The G spot

Before you get too excited this is not another blog about ‘Fifty Shades of Grey’. How much publicity does that book and film need, for goodness sake? Out of curiosity, and I can assure you for no other reason, I downloaded the book onto my Kindle when it was first published. Struggling to page 100 I gave up. Life is too short and it was more painful than anything that would happen in Mr Grey’s secret room.

It’s just that I have been thinking about a couple of words that have suddenly entered ‘church-speak’ more obviously, though, of course, they have been there in the past. My two ‘G’ words are – generosity and graciousness. They are being used all over the place, whether it be about the consecration of bishops, forms of orthodoxy, or diocesan systems that used to be called ‘Quota’ or ‘Share’ and aren’t so any longer.

It seems a shame if we have got to such a position in life and in the church that we have to be told to be gracious and told to be generous. It was one of the lessons of the play room as a child that you had to learn. You couldn’t have the toy box all to yourself. You had to let your sister or your cousin play with something, even if deep down you didn’t want to let them. But generosity and graciousness have to be about more than simply handing over a toy train to another child at playtime.

Towards the end of St Matthew’s Gospel there are a series of kingdom parables. The one that came to mind thinking about all of this was one of the parables of the vineyard. Vineyards were rich ground for Jesus as he taught his followers.

Working in the vineyard

Working in the vineyard

But the parable in Matthew 20.1-15 is a particular favourite of mine. It’s the one about hiring labourers throughout the day and paying the last one to arrive as much as the first who had worked through the heat of the day. This is a parable about the kingdom remember, not guidance for employers, so trade unionists can relax!

But at the end, as the vineyard owner is receiving the complaints of those who worked all day for the same wage as those who had worked the last hour, the owner says this

“Am I not allowed to do what I choose with what belongs to me? Or are you envious because I am generous?”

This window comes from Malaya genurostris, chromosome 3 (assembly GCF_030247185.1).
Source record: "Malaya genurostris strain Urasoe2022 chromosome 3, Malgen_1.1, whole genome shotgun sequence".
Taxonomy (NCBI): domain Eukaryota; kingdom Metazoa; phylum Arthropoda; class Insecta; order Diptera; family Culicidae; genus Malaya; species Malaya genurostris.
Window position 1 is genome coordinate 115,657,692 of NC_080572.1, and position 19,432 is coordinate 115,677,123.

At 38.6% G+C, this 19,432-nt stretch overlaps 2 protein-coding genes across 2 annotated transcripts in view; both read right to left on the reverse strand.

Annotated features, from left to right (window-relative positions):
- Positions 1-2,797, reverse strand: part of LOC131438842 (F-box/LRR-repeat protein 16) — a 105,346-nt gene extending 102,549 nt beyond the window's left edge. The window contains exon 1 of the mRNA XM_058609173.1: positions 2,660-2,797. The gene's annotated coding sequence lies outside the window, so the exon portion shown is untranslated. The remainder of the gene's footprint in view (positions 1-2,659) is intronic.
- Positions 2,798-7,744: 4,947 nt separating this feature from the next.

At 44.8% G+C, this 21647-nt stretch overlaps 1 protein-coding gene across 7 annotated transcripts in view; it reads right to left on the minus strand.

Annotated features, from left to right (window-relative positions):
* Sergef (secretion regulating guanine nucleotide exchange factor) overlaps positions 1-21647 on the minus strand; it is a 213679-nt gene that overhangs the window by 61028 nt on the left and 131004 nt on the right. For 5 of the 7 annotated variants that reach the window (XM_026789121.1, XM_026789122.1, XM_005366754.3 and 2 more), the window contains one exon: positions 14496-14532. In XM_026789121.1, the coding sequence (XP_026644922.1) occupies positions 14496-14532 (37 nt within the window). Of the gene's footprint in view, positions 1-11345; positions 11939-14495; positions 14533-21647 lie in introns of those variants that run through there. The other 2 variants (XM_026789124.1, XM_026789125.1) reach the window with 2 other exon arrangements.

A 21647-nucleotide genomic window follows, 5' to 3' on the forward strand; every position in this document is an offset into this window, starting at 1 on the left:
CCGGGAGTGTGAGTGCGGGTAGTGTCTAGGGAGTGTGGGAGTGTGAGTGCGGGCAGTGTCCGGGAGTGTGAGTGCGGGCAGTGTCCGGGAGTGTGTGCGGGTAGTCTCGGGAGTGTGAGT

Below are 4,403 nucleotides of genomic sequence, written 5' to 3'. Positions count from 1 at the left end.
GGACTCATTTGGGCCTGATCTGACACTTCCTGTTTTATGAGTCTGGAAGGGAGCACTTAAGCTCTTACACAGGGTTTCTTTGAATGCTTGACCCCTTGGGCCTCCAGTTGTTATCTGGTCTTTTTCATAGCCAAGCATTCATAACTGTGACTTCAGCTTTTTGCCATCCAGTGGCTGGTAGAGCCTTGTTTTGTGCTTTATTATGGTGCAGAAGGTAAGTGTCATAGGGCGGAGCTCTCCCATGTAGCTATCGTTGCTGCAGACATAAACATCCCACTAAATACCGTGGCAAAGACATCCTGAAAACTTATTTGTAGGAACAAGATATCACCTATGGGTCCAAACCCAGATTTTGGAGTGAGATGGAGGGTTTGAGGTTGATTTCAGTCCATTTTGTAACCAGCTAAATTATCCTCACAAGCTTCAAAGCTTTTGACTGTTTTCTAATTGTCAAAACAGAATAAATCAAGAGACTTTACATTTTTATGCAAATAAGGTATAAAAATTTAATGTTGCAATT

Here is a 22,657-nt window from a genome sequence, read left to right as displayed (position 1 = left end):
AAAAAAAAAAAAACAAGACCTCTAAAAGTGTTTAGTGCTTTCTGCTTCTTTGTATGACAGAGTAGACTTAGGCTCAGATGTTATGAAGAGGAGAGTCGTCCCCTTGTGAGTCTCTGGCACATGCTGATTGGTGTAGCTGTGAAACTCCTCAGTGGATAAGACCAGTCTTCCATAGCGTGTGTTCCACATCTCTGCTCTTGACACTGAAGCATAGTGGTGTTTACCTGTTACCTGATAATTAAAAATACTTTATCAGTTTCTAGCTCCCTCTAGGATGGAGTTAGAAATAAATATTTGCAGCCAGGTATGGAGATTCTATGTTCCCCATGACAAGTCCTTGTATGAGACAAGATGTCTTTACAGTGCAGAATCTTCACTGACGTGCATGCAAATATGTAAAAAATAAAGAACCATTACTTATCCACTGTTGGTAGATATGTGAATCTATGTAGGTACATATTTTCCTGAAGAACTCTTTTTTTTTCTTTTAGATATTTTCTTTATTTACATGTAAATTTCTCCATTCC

The Archbishop of York asked for ‘gracious restraint’ at the ordination of the Bishop of Burnley last week; some now talk of ‘generous orthodoxy’ and in the diocese in which I minister, parishes and the cathedral are being asked to make a ‘generous response’ in terms of what we commit ourselves to give financially from parish to diocese. And from the pulpit, of course, priests and lay people are constantly encouraging generosity from their parishoners whether it be about stewardship or filling up the box at the back of church for the local food bank.

Is there something in society, which is apparently more self centered than previously, that has become so all pervasive and so affected the life of the church that we now have to be told to be gracious, told to be generous, rather than these things being natural responses to what we find in God. Am I really reflecting in myself the true nature of the God I know, the God whose graciousness and generosity I have experienced in my own life, if I am having to be told to be gracious, if I’m having to be told to be generous?

In Psalm 68 the psalmist writes this

Incline your ear, O Lord, and answer me,
for I am poor and needy.
Preserve my life, for I am devoted to you;
save your servant who trusts in you.
You are my God; be gracious to me, O Lord,
for to you do I cry all day long.
Gladden the soul of your servant,
for to you, O Lord, I lift up my soul.
For you, O Lord, are good and forgiving,
abounding in steadfast love to all who call on you.
Give ear, O Lord, to my prayer;
listen to my cry of supplication.
In the day of my trouble I call on you,
for you will answer me.

What the psalmist is celebrating is the fact that at the heart of God is graciousness, love, generosity and as I know that, as I experience that, so I respond in the same way, or that is what should happen.

Jesus not only taught about the ‘G’ words, Jesus lived them and his doing so led to the violent and envious responses that he pointed to in his parable. The truth is that both graciousness and generosity are challenging and both will be reacted to.

A generous response

A generous response

But if we, the church, are to be a ‘G Spot’ in society, if the church is to model fully what we know we should be, naturally, without being told to be, then it works both ways. If I am called to graciousness should I not expect graciousness? If you are called to be generous should you not be experiencing generosity? Will ordained women expereince the same graciousness in the church from the traditionalist men who ask for a gracious response; will those of conservative theological stance be generous to those who uphold generous and radical orthodoxy; will a diocese be as generous in response to a parish that is being generous to the diocese? It all flows both ways and has to so that we live differently and authentically, and generously and graciously and not just for ourselves but for the world. For as the French writer Albert Camus said

Real generosity toward the future lies in giving all to the present.

Generous God,
as I receive your generosity
may I live it.
Gracious God,
as I know your graciousness
may I show it.

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